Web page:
In the heart of Philadelphia's Francisville neighborhood lies a thriving green patch of land. But it's no public park — it's a farm.
Since its 2014 inception, the Francisville Urban Farm has been the backbone of Urbanstead, a Philadelphia nonprofit dedicated to empowering youth and communities through the practice of urban farming.
"Urbanstead works to achieve healthy futures by uniting the community and operating programs that directly empower Philadelphia's vulnerable youth," said Lisa Gaidanowicz, Urbanstead's executive director. "Seeking to develop pathways to success through hands-on experiences at our farms, orchard, and farmers markets, we focus on leadership, career development, and healthy choices with all of our participants."
The farm provides a safe place for students of all ages to get hands-on experience in planting, growing, and harvesting healthy food. But Urbanstead's programming goes beyond just working on the farm. It also provides opportunities for older students and young adults to gain valuable workplace skills and experience by learning to create food-producing spaces across the city. Additionally, Urbanstead operates a youth-led farmers market stand at Philadelphia's Fairmount Farmers Market from June through November each year.
Fighting Food Insecurity
Urbanstead was first conceptualized in 2012 to directly address the growing problem of in-need Philadelphians not knowing where they were going to find their next meal.
"In 2013, we got to work forming a plan for Urbanstead's future, developing programs, building community support, and working with pre-existing food justice programs," Lisa said. "Then, in 2014 we partnered with the Francisville Neighborhood Development Corporation (FNDC) to develop the Francisville Urban Farm and Orchard, where we bring young people of all ages to work, play, and learn."
By 2015, Urbanstead's Youth Plots program provided direct assistance to more than 500 youths across the city. That number continued to grow, and Lisa noted that her organization worked with over 612 young people this year through a variety of community partnerships.
"Creating healthy communities through urban agriculture requires extensive community involvement and partnerships with local businesses and organizations who share our vision for the future," she explained.
Organized Accounting for a Growing Organization
Last year, Urbanstead left the umbrella of a fiscal sponsor and became a nonprofit. As a result, it needed an accounting solution that fit its budget. And so it acquired QuickBooks Online Plus through TechSoup.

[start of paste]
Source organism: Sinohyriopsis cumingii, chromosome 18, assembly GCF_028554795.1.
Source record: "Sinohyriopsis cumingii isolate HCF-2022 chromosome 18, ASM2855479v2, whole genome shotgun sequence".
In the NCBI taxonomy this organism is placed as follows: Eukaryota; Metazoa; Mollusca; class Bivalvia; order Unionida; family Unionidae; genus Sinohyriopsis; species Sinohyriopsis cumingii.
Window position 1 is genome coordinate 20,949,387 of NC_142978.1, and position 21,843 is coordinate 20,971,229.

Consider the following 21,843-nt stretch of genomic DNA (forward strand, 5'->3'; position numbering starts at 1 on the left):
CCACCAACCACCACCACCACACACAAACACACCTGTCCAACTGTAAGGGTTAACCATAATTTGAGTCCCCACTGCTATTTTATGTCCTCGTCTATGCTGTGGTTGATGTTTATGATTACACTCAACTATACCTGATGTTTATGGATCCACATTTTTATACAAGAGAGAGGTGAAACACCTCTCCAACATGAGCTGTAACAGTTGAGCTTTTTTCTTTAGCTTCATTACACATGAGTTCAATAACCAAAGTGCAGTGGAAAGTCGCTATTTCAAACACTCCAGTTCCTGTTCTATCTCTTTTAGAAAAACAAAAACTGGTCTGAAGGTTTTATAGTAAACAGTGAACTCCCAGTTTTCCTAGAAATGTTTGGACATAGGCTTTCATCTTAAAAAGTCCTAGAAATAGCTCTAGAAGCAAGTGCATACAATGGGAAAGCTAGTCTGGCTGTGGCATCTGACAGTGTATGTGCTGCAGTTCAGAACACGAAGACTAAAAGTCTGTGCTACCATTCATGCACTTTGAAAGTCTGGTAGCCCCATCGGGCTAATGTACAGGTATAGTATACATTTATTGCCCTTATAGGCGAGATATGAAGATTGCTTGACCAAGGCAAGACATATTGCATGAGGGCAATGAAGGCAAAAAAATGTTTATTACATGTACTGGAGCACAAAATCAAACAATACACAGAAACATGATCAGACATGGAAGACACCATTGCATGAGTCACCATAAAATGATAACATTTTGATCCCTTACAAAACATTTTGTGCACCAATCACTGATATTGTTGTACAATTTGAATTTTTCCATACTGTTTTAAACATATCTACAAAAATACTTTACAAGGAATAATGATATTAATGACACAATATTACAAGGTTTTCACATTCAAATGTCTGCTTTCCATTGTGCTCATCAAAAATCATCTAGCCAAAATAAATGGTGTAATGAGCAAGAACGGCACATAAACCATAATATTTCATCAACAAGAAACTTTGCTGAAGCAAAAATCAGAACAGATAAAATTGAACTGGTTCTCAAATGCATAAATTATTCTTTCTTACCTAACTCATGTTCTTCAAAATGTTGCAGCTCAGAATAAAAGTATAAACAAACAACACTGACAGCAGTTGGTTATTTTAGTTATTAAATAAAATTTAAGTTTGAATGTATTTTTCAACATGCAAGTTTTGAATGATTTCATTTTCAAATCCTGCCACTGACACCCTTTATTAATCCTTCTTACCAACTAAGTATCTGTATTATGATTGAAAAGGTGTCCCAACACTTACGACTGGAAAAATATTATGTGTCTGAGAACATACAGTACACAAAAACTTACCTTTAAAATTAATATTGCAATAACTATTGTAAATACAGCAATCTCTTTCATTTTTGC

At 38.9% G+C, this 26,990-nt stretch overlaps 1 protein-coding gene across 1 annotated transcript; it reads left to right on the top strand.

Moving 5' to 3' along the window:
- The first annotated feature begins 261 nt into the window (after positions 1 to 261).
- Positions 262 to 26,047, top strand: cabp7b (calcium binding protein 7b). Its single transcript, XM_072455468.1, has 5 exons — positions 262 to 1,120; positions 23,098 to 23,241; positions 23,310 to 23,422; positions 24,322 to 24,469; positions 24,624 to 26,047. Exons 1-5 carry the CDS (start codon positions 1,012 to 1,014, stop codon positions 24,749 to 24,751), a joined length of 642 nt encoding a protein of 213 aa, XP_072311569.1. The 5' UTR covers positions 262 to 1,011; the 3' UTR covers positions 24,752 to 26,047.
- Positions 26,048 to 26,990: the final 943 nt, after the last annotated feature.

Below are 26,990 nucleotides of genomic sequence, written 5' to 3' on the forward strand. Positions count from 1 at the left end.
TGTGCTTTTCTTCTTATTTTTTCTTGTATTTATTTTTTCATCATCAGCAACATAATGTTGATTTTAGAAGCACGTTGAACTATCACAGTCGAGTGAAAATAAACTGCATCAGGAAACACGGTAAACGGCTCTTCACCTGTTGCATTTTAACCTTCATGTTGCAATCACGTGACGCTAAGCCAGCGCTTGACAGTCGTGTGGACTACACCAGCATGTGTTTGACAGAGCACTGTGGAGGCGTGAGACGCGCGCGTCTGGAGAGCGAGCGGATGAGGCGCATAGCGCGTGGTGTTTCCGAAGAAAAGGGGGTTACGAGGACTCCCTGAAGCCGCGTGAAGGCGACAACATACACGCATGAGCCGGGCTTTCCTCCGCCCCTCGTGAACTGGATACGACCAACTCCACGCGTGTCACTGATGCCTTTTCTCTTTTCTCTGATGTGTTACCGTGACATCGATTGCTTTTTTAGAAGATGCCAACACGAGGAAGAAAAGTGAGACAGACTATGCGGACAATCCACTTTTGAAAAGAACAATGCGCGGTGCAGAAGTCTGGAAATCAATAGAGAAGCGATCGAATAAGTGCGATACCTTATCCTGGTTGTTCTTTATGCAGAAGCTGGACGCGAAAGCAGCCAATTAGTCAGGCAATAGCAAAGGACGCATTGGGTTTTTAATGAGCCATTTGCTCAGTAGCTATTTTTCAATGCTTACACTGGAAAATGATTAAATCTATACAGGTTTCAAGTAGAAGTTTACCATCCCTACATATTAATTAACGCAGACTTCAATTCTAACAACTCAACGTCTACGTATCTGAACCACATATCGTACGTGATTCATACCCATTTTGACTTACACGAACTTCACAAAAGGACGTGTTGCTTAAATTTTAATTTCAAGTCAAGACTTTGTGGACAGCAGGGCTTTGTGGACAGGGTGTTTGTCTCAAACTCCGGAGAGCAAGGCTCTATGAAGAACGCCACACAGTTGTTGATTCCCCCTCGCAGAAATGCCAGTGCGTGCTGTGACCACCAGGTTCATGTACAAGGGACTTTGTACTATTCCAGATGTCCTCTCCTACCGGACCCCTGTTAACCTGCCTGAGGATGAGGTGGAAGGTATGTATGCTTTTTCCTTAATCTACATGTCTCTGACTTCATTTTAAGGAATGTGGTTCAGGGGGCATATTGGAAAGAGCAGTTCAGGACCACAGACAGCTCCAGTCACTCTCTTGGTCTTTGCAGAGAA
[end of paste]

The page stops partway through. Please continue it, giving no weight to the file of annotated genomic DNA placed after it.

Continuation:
Lisa reported she was not unhappy with the accounting software Urbanstead was using beforehand. However, she also noted that her adoption of QuickBooks marked an improvement in her organization's bookkeeping abilities.
"While both programs operate in a similar capacity, QuickBooks' direct import function and reporting options provide a more robust, full picture view of our finances," she said. "We've [also] found that the customized reporting in QuickBooks provides more detail in one single document and is easy to run."
She pointed out that Urbanstead does not currently use the payroll function in QuickBooks; however, it's nice to know that it has the option to implement this feature down the road.
More Energy to Focus on What Matters
As a small nonprofit, Urbanstead is currently unable to hire an accountant or a finance manager. Nonetheless, Lisa needed a clear picture of her organization's finances that was usable within her current staffing capabilities — and she found one.
"Acquiring QuickBooks at a discount has allowed us to better organize our business without the frustration of overspending on a robust accounting tool. We are extremely grateful for the opportunity to use this technology at a reduced cost and look forward to a continued partnership with TechSoup," she said.
With all her books in order, Lisa can spend more time getting her and her community's hands dirty. And as they do so, more food is grown, and Urbanstead continues to address multiple problems facing underserved communities in Philadelphia at once.